EVERETT — After receiving pushback from some in the Delta neighborhood over the future of Baker Heights, the board of the Everett Housing Authority postponed a decision over the aging affordable housing complex.
The board was scheduled to vote Sept. 24 on a new plan that could more than triple the number of proposed new units on the land. The existing complex is set to be torn down.
Mayor Cassie Franklin this week requested the delay “to allow for additional outreach and opportunities for input,” spokeswoman Meghan Pembroke said.
Many neighbors and others recently reached out to the city with concerns and questions about the Baker Heights property, Wiggums Hollow Park and the Friendship Garden, Pembroke said.
The housing complex is in northeast Everett. Wiggums Park sits on the northern edge of the property. The garden is shared by Baker Heights and Delta residents.
“At this time, the city is not advocating for a specific outcome but wants to ensure there is time for additional engagement with the communities that will be most affected,” Pembroke wrote in an email.
The housing authority held a public meeting Sept. 19 to present the new options. The board also was briefed this week.
The proposal calls for increasing the number of units up to 200 and selling leftover land to Washington State University to expand its branch campus in Everett. The new housing complex would be a mix of subsidized units and apartments affordable to households making up to 80 percent of the area’s median income.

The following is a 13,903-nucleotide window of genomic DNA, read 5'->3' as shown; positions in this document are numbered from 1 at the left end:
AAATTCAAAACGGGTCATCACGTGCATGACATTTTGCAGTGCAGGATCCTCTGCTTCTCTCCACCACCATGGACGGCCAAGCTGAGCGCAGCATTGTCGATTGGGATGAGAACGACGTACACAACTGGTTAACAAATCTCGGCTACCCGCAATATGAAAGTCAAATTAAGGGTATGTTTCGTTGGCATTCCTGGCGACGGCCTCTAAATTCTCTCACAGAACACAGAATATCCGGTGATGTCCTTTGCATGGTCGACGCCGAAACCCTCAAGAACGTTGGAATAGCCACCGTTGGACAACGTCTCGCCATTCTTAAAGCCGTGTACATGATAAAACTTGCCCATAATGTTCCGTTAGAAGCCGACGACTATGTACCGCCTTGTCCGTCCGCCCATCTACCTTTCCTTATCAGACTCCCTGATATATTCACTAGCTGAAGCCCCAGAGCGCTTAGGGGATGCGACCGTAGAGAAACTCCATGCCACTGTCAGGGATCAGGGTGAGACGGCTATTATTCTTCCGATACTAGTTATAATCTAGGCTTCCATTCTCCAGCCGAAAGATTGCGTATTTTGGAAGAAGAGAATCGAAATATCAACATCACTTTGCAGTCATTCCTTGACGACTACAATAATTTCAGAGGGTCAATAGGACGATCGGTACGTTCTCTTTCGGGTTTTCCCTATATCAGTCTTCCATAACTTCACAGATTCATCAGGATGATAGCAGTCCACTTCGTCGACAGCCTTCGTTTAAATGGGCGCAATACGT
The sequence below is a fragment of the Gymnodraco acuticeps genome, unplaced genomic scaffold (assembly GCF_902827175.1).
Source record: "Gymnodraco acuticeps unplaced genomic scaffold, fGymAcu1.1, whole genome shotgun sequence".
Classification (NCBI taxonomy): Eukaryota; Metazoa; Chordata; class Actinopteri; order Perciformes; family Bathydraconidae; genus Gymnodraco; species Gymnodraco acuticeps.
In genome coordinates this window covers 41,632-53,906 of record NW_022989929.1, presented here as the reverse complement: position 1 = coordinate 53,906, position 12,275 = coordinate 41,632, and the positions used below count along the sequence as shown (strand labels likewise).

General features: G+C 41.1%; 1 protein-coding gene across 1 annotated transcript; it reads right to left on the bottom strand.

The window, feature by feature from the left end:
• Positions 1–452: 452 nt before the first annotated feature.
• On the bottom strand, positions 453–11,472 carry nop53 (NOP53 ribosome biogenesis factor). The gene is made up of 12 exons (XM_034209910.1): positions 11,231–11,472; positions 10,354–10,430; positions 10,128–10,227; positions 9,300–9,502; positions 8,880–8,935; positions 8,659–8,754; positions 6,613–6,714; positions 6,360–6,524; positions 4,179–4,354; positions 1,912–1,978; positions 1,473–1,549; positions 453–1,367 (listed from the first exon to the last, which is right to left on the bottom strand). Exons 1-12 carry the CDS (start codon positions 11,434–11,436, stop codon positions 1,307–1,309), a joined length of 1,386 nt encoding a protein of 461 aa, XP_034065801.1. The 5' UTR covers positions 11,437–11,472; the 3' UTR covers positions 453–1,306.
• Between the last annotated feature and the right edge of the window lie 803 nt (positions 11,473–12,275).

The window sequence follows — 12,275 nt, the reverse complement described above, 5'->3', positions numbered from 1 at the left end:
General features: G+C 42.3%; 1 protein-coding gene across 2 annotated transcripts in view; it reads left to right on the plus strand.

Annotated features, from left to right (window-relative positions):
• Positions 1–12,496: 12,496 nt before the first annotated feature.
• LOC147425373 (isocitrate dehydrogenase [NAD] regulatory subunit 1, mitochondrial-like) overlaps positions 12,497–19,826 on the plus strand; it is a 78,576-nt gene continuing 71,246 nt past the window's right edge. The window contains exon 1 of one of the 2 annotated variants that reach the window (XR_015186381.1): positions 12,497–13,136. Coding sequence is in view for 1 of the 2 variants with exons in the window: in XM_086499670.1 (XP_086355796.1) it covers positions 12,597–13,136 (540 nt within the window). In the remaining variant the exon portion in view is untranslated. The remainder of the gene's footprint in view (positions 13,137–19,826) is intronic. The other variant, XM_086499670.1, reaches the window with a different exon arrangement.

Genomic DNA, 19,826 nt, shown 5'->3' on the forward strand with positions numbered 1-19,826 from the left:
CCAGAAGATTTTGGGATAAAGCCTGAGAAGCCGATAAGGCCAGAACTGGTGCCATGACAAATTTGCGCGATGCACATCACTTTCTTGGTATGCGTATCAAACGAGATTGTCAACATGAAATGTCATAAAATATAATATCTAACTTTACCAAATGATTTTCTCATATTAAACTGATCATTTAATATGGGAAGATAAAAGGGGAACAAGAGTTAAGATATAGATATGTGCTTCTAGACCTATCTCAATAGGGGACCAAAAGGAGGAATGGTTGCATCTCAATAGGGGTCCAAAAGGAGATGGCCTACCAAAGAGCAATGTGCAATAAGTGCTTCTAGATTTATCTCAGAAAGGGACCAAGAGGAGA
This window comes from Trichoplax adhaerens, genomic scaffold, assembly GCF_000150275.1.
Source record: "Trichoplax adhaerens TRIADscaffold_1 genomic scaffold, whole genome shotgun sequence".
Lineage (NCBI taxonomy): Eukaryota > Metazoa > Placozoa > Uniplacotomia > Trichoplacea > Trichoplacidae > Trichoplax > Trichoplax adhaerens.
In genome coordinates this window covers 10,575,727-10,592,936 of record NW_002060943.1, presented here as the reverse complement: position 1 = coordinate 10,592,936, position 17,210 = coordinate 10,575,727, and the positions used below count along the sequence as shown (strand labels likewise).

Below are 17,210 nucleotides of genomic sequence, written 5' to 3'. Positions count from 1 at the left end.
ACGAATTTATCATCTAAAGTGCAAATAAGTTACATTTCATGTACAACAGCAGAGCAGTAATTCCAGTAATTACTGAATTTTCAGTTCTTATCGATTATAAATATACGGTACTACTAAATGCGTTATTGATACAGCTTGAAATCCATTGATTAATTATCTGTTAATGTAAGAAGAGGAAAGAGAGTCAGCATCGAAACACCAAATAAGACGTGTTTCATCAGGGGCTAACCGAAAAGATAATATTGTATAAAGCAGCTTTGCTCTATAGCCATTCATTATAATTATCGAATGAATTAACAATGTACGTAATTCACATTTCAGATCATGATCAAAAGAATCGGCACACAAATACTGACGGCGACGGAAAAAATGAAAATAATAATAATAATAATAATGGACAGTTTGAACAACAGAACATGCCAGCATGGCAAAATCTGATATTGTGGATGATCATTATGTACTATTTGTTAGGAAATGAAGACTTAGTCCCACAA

A board vote was scheduled for Sept. 24, five days after the public was informed.
Members of the Delta Neighborhood Association have said there was not adequate time for input on the suggested changes.
“We want better consultation on the project,” said Mary Fosse, who chairs the association.
Housing authority board member John Mierke says the redevelopment initiative had been shelved for a while.
“We couldn’t come to a decision on how to break up the property in regards to selling,” he said in an interview Friday.
He is also a resident of Baker Heights. His household is one of roughly 100 still waiting to be relocated before demolition. About 144 households have moved.
The authority is unable to use federal funds to renovate the aging complex, which dates back to World War II. The original idea was to retain 3.6 acres of the property to build 60 subsidized units, with a focus on students in the Everett School District experiencing homelessness. The remainder of the 15-acre site would have been listed for sale.
The sale proceeds are to be used to acquire four to five new properties to replace the apartments being lost.
The new plan keeps more public housing units at the Baker Heights location. At a recent meeting, Ashley Lommers-Johnson, executive director of the Everett Housing Authority, said additional units were recommended because the city needs more housing.
The Delta Neighborhood Association has criticized the potential increase, saying there is an inequitable distribution of low-income housing and public housing in the Delta area.
The neighborhood association also urged the housing authority to retain the portion it owns of Wiggums Park. The association had been working with the city to install a soccer field in that area.
The housing authority intends to include that land in the sale. With the recent changes to the redevelopment, Pembroke said, the city has given up on the goal of a soccer field.
The housing authority is hosting a meeting to collect additional public input. That is scheduled for 6:30 p.m. Oct. 4 at the Baker Community Center at 1401 Poplar St. The board is holding a special meeting at noon Oct. 8 to vote on the matter.
Lizz Giordano: 425-374-4165; email@example.com. Twitter: @lizzgior.